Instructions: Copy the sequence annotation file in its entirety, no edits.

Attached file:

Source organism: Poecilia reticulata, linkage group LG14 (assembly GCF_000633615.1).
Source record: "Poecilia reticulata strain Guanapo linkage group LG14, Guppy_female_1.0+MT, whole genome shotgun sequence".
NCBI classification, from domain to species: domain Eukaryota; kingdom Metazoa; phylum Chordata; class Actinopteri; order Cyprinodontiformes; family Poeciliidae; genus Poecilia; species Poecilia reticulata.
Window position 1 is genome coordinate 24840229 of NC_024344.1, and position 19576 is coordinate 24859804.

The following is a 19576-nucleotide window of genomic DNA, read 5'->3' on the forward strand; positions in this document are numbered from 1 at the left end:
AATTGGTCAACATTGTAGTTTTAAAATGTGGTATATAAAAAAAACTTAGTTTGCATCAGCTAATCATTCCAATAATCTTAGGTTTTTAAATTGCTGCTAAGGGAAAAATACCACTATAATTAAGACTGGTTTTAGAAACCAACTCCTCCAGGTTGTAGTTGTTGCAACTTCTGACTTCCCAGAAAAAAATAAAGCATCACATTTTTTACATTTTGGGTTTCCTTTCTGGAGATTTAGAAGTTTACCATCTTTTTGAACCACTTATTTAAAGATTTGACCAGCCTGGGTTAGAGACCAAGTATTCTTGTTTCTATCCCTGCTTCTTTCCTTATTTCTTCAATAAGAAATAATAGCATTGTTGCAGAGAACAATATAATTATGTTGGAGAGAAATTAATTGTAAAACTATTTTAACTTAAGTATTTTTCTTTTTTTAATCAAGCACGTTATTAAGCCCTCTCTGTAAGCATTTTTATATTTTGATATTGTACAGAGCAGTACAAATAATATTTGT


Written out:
Source organism: Poecilia reticulata, linkage group LG14 (assembly GCF_000633615.1).
Source record: "Poecilia reticulata strain Guanapo linkage group LG14, Guppy_female_1.0+MT, whole genome shotgun sequence".
NCBI classification, from domain to species: domain Eukaryota; kingdom Metazoa; phylum Chordata; class Actinopteri; order Cyprinodontiformes; family Poeciliidae; genus Poecilia; species Poecilia reticulata.
Window position 1 is genome coordinate 24840229 of NC_024344.1, and position 19576 is coordinate 24859804.

The following is a 19576-nucleotide window of genomic DNA, read 5'->3' on the forward strand; positions in this document are numbered from 1 at the left end:
AATTGGTCAACATTGTAGTTTTAAAATGTGGTATATAAAAAAAACTTAGTTTGCATCAGCTAATCATTCCAATAATCTTAGGTTTTTAAATTGCTGCTAAGGGAAAAATACCACTATAATTAAGACTGGTTTTAGAAACCAACTCCTCCAGGTTGTAGTTGTTGCAACTTCTGACTTCCCAGAAAAAAATAAAGCATCACATTTTTTACATTTTGGGTTTCCTTTCTGGAGATTTAGAAGTTTACCATCTTTTTGAACCACTTATTTAAAGATTTGACCAGCCTGGGTTAGAGACCAAGTATTCTTGTTTCTATCCCTGCTTCTTTCCTTATTTCTTCAATAAGAAATAATAGCATTGTTGCAGAGAACAATATAATTATGTTGGAGAGAAATTAATTGTAAAACTATTTTAACTTAAGTATTTTTCTTTTTTTAATCAAGCACGTTATTAAGCCCTCTCTGTAAGCATTTTTATATTTTGATATTGTACAGAGCAGTACAAATAATATTTGT